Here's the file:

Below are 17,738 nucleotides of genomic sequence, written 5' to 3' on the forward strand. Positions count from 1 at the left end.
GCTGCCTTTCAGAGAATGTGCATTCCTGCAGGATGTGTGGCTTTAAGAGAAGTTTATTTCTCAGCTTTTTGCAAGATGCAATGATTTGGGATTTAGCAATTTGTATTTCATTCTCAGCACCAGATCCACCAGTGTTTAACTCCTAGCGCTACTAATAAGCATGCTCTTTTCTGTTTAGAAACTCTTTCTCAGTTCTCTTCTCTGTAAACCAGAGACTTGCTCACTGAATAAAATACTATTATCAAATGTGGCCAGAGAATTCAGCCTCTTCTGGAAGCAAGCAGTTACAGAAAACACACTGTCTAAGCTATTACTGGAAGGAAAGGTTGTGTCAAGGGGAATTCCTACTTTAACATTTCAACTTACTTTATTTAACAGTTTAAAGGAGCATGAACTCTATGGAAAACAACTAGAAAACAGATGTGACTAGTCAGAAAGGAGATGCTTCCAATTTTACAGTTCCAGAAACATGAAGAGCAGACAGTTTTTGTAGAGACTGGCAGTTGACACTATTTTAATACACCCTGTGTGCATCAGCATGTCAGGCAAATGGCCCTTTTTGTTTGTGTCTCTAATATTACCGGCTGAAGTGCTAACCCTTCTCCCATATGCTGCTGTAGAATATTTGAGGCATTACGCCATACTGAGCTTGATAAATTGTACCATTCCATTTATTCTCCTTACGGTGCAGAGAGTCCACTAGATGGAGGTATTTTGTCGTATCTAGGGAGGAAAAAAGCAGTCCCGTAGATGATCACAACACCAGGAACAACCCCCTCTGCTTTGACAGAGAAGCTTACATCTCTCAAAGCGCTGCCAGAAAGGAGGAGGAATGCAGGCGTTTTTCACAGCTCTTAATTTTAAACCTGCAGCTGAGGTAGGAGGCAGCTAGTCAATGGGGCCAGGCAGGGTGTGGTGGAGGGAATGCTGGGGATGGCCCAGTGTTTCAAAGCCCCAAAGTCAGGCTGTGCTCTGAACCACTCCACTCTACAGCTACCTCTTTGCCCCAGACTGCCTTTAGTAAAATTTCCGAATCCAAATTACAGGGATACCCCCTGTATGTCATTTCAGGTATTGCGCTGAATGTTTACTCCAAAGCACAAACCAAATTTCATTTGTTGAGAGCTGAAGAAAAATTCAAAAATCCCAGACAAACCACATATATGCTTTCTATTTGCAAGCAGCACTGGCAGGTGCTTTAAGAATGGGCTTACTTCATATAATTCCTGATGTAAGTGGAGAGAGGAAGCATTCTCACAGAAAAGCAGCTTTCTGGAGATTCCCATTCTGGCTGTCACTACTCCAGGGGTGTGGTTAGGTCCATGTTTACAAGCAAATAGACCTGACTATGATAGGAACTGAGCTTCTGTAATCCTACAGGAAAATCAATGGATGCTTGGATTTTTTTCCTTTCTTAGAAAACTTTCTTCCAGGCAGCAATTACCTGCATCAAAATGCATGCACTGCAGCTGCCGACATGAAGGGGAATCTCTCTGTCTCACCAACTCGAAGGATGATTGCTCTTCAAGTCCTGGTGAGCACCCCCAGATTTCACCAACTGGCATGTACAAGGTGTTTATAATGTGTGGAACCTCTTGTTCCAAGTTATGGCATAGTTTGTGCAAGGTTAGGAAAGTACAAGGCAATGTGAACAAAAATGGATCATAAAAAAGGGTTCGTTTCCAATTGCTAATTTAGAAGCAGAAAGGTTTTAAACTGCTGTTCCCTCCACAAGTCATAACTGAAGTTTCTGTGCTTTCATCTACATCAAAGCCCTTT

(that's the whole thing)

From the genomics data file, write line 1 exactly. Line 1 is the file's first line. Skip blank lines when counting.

Below are 17,738 nucleotides of genomic sequence, written 5' to 3' on the forward strand. Positions count from 1 at the left end.